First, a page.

Federal prosecutors seek 25 year sentence for Derek Chauvin for civil rights violations

Federal prosecutors said this week they are seeking a 25 year prison sentence for Derek Chauvin, the former Minneapolis police officer who was convicted of murder for the killing of George Floyd in 2020.

The prosecutors asked U.S. District Judge Paul Magnuson on Wednesday to sentence Chauvin to the maximum number of years in prison for his violation of the constitutional rights of George Floyd when Chauvin, then a police officer, knelt on the neck of Floyd for almost ten minutes, ignoring Floyd’s pleas saying he could not breathe, and ultimately killing him.

“He acted in callous and wanton disregard to Mr. Floyd’s life,” they wrote. “Further, the defendant admitted that he knew what he was doing was wrong,” the motion continues.

The prosecutors told the judge they were recommending the maximum sentence because Chauvin’s actions were cold-blooded and needless. The prosecution also pointed to a history of Chauvin abusing his position as a law enforcement officer. As part of the plea agreement the judge agreed to, Chauvin also pleaded guilty to violating the rights of a then-14 year old Black boy when he restrained him in 2017.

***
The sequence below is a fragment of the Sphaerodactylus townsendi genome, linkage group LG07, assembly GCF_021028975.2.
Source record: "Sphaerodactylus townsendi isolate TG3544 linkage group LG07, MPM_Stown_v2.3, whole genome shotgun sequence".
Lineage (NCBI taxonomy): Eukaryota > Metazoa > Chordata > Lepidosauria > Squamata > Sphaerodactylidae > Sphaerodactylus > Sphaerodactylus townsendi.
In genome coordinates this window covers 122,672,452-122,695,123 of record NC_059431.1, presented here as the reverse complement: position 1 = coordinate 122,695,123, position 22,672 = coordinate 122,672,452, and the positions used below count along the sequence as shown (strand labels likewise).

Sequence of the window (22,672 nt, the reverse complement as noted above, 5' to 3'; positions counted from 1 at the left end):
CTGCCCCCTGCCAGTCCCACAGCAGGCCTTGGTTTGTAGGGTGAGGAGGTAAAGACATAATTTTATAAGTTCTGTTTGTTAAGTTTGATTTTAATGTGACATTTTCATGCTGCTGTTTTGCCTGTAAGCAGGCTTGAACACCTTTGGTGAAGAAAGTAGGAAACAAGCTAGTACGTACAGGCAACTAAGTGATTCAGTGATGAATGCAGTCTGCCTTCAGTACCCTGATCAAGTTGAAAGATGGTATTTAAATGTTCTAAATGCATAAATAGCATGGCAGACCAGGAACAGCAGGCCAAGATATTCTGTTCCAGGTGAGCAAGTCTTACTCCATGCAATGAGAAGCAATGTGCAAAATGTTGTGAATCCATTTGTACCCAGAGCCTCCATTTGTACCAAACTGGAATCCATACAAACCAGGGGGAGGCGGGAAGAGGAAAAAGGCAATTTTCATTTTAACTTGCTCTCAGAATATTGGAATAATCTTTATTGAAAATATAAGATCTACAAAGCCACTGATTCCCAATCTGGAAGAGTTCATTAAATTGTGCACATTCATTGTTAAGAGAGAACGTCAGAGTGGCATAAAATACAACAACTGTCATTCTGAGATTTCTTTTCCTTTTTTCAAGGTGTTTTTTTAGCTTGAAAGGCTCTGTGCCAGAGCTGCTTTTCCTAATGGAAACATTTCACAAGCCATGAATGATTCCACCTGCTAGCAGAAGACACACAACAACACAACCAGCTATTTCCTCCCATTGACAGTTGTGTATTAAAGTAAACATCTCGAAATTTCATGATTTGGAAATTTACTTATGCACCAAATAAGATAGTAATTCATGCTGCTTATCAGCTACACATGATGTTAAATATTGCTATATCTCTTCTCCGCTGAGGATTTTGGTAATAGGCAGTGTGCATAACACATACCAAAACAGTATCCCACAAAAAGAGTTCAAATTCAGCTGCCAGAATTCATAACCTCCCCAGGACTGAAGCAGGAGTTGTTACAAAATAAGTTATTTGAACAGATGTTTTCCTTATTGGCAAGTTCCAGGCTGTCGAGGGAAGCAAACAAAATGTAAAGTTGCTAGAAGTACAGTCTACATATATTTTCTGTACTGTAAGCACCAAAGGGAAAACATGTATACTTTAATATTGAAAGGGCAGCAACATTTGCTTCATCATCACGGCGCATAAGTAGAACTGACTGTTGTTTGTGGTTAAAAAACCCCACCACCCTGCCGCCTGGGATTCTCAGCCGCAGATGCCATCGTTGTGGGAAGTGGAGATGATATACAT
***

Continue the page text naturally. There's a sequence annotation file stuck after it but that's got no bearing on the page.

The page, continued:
Prosecutors told the judge in their motion Chauvin has “used his law enforcement career to engage in abusive conduct” repeatedly over the years. Chauvin has a recorded 17 complaints against him, 6 of which, according to prosecutors, involved the wrongful use of force during an arrest.

A sentencing date has not yet been set, but Chauvin is already serving a 22 ½ year sentence on state murder charges for the killing of George Floyd. Chauvin would serve the two sentences concurrently.




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